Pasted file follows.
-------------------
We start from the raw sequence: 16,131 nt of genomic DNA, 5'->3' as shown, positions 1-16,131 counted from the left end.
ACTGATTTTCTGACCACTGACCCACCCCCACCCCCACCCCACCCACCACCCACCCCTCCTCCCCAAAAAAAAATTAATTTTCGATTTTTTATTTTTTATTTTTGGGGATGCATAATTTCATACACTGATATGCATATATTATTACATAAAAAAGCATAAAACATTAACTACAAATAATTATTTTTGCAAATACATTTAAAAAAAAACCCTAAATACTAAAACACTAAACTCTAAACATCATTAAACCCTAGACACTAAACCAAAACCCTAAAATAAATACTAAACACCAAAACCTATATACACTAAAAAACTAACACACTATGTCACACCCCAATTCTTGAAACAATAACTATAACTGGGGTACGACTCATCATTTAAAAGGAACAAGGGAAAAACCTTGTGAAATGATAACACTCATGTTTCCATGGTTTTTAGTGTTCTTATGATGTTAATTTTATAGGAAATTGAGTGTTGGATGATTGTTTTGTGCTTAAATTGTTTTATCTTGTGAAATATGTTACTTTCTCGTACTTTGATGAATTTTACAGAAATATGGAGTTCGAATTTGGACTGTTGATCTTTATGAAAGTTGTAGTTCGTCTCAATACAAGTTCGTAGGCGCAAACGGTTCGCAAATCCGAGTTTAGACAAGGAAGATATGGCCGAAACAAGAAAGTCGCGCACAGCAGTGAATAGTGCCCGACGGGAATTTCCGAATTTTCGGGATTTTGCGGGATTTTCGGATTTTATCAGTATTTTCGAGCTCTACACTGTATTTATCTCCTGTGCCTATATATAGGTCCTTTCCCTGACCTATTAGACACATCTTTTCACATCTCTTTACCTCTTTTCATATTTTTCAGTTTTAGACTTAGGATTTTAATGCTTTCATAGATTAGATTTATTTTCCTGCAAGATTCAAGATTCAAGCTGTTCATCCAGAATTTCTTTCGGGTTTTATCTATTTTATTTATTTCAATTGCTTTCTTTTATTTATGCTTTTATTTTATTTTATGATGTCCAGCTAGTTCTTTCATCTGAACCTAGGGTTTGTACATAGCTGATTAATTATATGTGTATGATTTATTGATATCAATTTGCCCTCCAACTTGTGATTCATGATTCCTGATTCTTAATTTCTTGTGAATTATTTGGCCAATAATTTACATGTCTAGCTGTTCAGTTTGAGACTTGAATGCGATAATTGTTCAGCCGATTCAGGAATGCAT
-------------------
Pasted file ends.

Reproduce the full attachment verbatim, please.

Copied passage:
We start from the raw sequence: 16,131 nt of genomic DNA, 5'->3' as shown, positions 1-16,131 counted from the left end.
ACTGATTTTCTGACCACTGACCCACCCCCACCCCCACCCCACCCACCACCCACCCCTCCTCCCCAAAAAAAAATTAATTTTCGATTTTTTATTTTTTATTTTTGGGGATGCATAATTTCATACACTGATATGCATATATTATTACATAAAAAAGCATAAAACATTAACTACAAATAATTATTTTTGCAAATACATTTAAAAAAAAACCCTAAATACTAAAACACTAAACTCTAAACATCATTAAACCCTAGACACTAAACCAAAACCCTAAAATAAATACTAAACACCAAAACCTATATACACTAAAAAACTAACACACTATGTCACACCCCAATTCTTGAAACAATAACTATAACTGGGGTACGACTCATCATTTAAAAGGAACAAGGGAAAAACCTTGTGAAATGATAACACTCATGTTTCCATGGTTTTTAGTGTTCTTATGATGTTAATTTTATAGGAAATTGAGTGTTGGATGATTGTTTTGTGCTTAAATTGTTTTATCTTGTGAAATATGTTACTTTCTCGTACTTTGATGAATTTTACAGAAATATGGAGTTCGAATTTGGACTGTTGATCTTTATGAAAGTTGTAGTTCGTCTCAATACAAGTTCGTAGGCGCAAACGGTTCGCAAATCCGAGTTTAGACAAGGAAGATATGGCCGAAACAAGAAAGTCGCGCACAGCAGTGAATAGTGCCCGACGGGAATTTCCGAATTTTCGGGATTTTGCGGGATTTTCGGATTTTATCAGTATTTTCGAGCTCTACACTGTATTTATCTCCTGTGCCTATATATAGGTCCTTTCCCTGACCTATTAGACACATCTTTTCACATCTCTTTACCTCTTTTCATATTTTTCAGTTTTAGACTTAGGATTTTAATGCTTTCATAGATTAGATTTATTTTCCTGCAAGATTCAAGATTCAAGCTGTTCATCCAGAATTTCTTTCGGGTTTTATCTATTTTATTTATTTCAATTGCTTTCTTTTATTTATGCTTTTATTTTATTTTATGATGTCCAGCTAGTTCTTTCATCTGAACCTAGGGTTTGTACATAGCTGATTAATTATATGTGTATGATTTATTGATATCAATTTGCCCTCCAACTTGTGATTCATGATTCCTGATTCTTAATTTCTTGTGAATTATTTGGCCAATAATTTACATGTCTAGCTGTTCAGTTTGAGACTTGAATGCGATAATTGTTCAGCCGATTCAGGAATGCAT